Dictionary: FAN – FANG

• FAN
n. 1. 1640 poetic usage – a wing
n. 2. 1682 jocular usage, obs. – a fanatic
n. 3. 1839 criminals’ sl. – a waistcoat; a vest  
n. 4. 1863 Eng. dial. – a large basket  
n. 5. 1866 Sc. – a drift of snow
n. 6. 1889., orig. US – an enthusiast, orig. of sport
n. 7. M19 sl. – the vagina  
n. 8. c1916 Royal Air Force usage – an aircraft propeller 
n. 9. c1918 Royal Navy usage – a ship’s propeller
n. 10. 1958 US sl. – the preliminary touching of a targeted victim by a pickpocket  
n. 11. 1993 US sl. – crack cocaine  
vb. 1. c1400 obs. – of a bird: to flutter
vb. 2. 1671 rare – of the wind: to blow
vb. 3. 1785 sl. – to beat, to strike, esp. repeatedly or soundly; to deliver a blow to, esp. with a club; to hit, to spank  
vb. 4. L18 colloq. – to berate  
vb. 5. 1834 Amer. students’ sl. – to make a perfect recitation or do well in an examination  
vb. 6. 1847 Amer. criminals’ sl. – to feel or touch the pocket of a victim for the presence of money or valuables; broadly, to rob in this manner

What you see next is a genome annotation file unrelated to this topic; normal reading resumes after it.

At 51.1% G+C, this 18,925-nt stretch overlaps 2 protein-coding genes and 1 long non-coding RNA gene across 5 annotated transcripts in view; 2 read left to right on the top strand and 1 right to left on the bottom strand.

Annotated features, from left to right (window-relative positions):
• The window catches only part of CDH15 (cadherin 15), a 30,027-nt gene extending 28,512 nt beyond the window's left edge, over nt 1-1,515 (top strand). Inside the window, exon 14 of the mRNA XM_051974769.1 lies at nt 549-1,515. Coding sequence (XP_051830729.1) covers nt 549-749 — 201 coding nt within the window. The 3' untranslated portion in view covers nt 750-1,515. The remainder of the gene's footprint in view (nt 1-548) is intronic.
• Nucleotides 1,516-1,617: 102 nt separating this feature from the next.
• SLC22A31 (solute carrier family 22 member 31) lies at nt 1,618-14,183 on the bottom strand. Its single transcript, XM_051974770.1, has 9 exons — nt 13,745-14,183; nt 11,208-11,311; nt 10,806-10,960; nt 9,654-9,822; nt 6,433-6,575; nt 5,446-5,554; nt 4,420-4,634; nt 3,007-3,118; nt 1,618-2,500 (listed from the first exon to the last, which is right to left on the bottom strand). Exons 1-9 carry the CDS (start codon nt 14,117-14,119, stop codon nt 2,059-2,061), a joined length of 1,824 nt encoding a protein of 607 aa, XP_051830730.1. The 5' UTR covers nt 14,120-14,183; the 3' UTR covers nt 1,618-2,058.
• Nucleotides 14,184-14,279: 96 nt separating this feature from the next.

vb. 7. c1850 sl. – to search a person or his clothes
vb. 8. 1886 Amer. colloq. – in baseball, of a batter: to strike out
vb. 9. 1891 Amer. sl. – to strike the hammer of a revolver repeatedly and rapidly with the side of the free hand so as to fire several shots quickly; to fire a pistol in this manner
vb. 10. 1894 Eng. dial. – to tease, to banter; to vex, to annoy
vb. 11. 1899 US sl., esp. Western usage – to go about briskly; to ride or go fast, esp. on horseback
vb. 12. L19 US sl. – to move around quickly; to run; to escape  
vb. 13. Bk1900 Eng. dial. – to stir as with a whisk
vb. 14. 1905 Amer. sl. – to converse, to chat
vb. 15. 1910s sl., orig. US – to conduct a search of a suspect’s clothes, possessions or premises